Your browser is no longer supported

For the best possible experience using our website we recommend you upgrade to a newer version or another browser.

Your browser appears to have cookies disabled. For the best experience of this website, please enable cookies in your browser

We'll assume we have your consent to use cookies, for example so you won't need to log in each time you visit our site.
Learn more


Some argue the industry is suffering from 'initiative overload'. They're missing the point, says Ron Williams.

We should not underestimate the major changes sweeping our industry. The lead given by the Latham Report in 1994 and followed up by Sir John Egan in Rethinking Construction last year has been referred to by Jason le Masurier in a recent Talking Point (Ground Engineering, March 1999). But not all are convinced. Chris Wise, a leading structural engineer, was reported by New Civil Engineer in May as resenting 'having people preach to me about how to design something'.

This seems to miss the point, namely that our industry needs to improve continuously both our products and the means by which we deliver them to our customers. For too long we have been 'product' focused, and the need for a two-pronged attack was supported by Professor Tony Ridley in his recent keynote lecture at the ICE on taking engineering into the third millennium.

By now the buzzwords will be familiar: benchmarking, partnering, supply chain management. But, in practical terms, the changes initiated by the Latham Report are having a profound effect. Procurements is one example. Many major contractors now report a substantial proportion of their business being achieved on a 'partnered' approach. While the cynic may view partnering as synchronised swimming with sharks, it is here to stay and the benefits to all parties are manifest. The effectiveness of the single team approach was clearly demonstrated on the Heathrow Express project post-collapse and showed that, by clear alignment of the objectives of all parties to the contract, exceptional achievements are possible.

The A34 Newbury Bypass is another example of a new attitude. Here the partnered approach was introduced for the first time on a major UK highways project. All parties now agree that partnering was a critical factor in achieving a successful outcome on a project surrounded with difficulties. A direct result of partnering was the introduction of value engineering, which led to substantial cost and time savings. Many of these savings were ground related, particularly the use of marginal materials, which resulted in substantial environmental benefits including the reduction in off-site lorry movements.

The partnering approach at Newbury also led to the agreement of the final account just four months after the road's opening in November. The lengthy period usually required to resolve final accounts on highway projects is a blight on our industry. Effective means of improving this position is clearly very welcome.

The Construction Best Practice programme launched last November is the main focus for taking the Egan report forward and this is where some confusion starts. Much publicity has recently been attached to the demonstration projects and key performance indicators (KPIs) being organised by the Movement for Innovation (M4I). And where does the Construction Industry Board come in? Undoubtedly, some rationalisation is required but the promotion of innovation by M4I is a laudable initiative and does include a number of geotechnical projects including the London Underground Limited Earth Structures project submitted by Kvaerner Construction. This project has a solid track record of innovation both in regard to the end product - stabilised embankments and cuttings - but also in the non-adversarial relationships and the proactive approach to supply chain management that has been adopted.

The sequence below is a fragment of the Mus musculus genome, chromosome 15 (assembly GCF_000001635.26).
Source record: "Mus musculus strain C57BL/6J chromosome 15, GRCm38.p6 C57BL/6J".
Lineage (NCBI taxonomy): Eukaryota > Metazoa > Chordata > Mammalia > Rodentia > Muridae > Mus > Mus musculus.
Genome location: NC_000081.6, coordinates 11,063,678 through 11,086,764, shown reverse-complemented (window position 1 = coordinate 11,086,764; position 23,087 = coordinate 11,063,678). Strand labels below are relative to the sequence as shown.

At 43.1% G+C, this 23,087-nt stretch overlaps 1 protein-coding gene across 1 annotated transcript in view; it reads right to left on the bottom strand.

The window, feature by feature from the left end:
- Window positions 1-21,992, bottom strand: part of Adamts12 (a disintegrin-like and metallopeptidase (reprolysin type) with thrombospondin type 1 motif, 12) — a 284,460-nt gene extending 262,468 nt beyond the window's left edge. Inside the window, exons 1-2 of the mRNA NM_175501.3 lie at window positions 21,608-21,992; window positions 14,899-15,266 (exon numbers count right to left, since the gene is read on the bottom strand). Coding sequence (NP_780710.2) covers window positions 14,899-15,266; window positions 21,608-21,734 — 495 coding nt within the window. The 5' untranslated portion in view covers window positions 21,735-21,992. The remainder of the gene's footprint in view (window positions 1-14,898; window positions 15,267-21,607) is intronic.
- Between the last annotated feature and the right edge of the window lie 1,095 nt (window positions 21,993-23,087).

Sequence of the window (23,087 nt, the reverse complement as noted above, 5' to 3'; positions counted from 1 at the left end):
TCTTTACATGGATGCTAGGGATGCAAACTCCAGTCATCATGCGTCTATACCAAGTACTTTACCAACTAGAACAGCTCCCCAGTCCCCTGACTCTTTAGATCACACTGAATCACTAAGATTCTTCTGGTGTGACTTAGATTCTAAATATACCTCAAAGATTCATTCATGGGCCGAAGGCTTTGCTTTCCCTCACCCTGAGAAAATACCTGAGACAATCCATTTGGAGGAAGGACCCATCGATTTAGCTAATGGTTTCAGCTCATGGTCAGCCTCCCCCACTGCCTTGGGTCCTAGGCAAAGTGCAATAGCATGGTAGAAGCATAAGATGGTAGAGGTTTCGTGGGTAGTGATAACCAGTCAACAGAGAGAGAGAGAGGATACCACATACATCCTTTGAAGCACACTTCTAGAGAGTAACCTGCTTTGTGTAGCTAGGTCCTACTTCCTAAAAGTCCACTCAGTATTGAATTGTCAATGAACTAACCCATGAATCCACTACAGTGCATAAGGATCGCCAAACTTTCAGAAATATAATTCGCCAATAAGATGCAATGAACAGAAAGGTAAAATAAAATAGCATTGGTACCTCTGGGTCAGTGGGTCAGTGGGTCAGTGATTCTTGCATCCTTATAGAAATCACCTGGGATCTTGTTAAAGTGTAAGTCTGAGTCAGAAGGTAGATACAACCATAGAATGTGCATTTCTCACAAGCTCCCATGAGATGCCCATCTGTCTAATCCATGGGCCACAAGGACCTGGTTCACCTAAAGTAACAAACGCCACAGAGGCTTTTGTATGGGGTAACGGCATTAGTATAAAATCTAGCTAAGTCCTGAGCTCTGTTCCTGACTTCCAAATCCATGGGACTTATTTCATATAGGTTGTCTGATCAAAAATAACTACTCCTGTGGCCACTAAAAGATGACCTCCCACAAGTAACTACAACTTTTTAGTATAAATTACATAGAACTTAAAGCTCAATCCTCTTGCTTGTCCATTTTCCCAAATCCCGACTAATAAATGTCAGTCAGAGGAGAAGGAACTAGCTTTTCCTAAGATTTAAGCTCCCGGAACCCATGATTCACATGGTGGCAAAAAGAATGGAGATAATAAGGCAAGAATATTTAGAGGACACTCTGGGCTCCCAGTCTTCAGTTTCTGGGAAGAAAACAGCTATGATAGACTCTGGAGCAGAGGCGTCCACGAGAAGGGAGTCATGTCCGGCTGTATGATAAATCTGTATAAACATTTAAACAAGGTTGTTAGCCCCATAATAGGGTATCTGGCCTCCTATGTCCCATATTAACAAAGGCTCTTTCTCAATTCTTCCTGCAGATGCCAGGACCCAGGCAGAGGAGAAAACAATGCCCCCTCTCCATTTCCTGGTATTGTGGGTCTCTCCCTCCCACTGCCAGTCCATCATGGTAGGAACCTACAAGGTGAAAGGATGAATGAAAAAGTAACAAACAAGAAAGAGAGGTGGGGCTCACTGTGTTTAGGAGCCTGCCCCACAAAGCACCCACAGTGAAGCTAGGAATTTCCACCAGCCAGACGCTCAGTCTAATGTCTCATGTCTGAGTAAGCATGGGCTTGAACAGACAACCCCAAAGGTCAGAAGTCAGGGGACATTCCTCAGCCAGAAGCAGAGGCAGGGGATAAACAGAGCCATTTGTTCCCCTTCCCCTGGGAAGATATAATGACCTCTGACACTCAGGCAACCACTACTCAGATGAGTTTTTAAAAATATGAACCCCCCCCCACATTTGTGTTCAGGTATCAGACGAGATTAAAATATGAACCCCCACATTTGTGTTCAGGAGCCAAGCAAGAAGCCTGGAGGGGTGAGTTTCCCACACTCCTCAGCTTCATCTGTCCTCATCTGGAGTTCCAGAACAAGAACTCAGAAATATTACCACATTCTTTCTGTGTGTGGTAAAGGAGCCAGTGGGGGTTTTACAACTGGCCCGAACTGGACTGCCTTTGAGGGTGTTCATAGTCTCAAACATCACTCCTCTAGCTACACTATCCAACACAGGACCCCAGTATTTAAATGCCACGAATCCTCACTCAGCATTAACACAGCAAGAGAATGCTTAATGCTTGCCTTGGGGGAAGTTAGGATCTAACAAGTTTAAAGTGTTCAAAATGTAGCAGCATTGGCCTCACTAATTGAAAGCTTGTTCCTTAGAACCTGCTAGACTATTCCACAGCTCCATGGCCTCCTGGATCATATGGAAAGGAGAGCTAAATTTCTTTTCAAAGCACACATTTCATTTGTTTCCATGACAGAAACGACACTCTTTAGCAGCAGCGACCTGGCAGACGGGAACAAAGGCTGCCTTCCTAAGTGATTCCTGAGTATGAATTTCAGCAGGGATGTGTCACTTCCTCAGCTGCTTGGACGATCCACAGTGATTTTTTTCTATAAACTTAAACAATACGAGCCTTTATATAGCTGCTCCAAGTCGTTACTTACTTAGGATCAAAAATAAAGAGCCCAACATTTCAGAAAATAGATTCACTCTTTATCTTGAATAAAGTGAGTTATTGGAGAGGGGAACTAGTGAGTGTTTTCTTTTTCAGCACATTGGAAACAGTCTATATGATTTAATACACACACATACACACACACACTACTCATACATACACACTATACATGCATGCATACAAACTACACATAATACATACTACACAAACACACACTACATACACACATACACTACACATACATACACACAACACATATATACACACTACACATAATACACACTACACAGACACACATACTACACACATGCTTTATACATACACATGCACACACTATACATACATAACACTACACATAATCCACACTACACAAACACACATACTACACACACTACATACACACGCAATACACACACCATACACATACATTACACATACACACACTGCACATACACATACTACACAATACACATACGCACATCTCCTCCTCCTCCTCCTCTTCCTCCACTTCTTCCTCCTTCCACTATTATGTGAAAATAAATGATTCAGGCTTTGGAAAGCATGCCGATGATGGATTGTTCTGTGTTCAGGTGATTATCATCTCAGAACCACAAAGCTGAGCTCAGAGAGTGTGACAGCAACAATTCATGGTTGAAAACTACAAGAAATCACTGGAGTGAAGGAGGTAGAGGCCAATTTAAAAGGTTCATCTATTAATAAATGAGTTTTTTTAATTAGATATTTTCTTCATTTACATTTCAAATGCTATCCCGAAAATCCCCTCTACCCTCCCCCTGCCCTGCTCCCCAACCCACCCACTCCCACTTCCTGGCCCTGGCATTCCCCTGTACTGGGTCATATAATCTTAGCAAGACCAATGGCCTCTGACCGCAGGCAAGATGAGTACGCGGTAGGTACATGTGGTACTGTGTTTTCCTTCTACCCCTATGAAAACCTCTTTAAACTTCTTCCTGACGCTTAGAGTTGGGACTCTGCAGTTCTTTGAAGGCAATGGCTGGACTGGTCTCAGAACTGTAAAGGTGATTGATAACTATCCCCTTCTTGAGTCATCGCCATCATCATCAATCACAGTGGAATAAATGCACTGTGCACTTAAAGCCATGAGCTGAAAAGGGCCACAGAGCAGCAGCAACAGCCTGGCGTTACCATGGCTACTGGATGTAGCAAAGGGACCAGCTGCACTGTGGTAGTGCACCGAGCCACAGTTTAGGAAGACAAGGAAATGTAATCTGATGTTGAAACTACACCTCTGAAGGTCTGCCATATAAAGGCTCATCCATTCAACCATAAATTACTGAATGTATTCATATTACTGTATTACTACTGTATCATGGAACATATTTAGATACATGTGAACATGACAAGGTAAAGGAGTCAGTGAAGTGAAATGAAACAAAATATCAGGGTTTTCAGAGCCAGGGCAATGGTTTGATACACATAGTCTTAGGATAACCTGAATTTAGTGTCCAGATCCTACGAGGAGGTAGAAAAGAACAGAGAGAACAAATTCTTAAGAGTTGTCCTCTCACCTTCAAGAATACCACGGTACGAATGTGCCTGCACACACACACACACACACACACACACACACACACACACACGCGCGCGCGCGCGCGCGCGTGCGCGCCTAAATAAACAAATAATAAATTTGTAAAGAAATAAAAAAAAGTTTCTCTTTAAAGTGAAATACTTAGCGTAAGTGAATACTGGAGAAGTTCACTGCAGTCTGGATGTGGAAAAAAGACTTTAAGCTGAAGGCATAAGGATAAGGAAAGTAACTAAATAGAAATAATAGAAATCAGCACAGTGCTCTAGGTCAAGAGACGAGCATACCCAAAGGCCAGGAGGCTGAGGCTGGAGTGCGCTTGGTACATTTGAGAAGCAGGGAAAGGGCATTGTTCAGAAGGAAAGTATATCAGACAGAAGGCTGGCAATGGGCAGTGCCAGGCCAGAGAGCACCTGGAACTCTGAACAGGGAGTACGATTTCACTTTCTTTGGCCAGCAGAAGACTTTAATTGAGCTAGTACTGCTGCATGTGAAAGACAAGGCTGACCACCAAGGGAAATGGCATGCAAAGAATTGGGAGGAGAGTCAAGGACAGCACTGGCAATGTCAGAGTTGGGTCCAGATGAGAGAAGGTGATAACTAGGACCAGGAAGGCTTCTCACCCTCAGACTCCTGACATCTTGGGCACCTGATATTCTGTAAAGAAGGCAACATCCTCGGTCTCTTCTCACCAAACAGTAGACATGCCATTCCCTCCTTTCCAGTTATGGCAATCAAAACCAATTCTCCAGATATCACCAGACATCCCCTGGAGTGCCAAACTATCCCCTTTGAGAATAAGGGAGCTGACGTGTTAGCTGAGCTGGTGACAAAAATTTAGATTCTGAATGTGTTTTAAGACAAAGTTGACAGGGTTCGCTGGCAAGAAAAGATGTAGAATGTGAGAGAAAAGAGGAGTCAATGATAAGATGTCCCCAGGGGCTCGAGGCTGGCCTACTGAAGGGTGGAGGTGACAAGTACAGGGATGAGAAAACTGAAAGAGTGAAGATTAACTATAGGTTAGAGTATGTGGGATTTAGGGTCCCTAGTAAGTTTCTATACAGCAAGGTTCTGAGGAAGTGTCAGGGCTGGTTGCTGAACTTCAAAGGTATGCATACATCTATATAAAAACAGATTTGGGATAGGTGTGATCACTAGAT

CIRIA is undertaking a DETR sponsored project entitled the Promotion of the Benefits of Innovation. An assessment panel is considering projects representing three themes:

supply chain management/partnering

technical innovation

value management, risk management/ integrating design and construction.

Geotechnics features strongly in a number of projects under consideration, hardly surprising as the geotechnical community has a solid track record in innovation. These new government initiatives provide an excellent opportunity to publicise this work and, hopefully, will encourage others to participate.

Demonstrating performance improvement through benchmarking by setting and monitoring clear targets is a significant challenge to our industry. A series of key performance indicators was launched recently under the Construction Best Practice banner, although these may not be entirely appropriate for geotechnics. Tackling the problem from another standpoint, CIRIA is considering appropriate KPIs for design organisations and as part of the study has commissioned a review of best practice in other industries. In addition, CIRIA is sponsoring frequent debates on this challenge through its Construction Productivity Network.

The danger of being swamped by these initiatives is clear, but the geotechnical community would be unwise to bury its head in the sand. For each of us there is a clear need to be focused on specific initiatives if we are to avoid disillusionment both within our individual organisations and our industry as a whole.

Ron Williams is managing director of civil & transportation at Mott MacDonald and chairman of council at CIRIA.

Have your say

You must sign in to make a comment

Please remember that the submission of any material is governed by our Terms and Conditions and by submitting material you confirm your agreement to these Terms and Conditions. Please note comments made online may also be published in the print edition of New Civil Engineer. Links may be included in your comments but HTML is not permitted.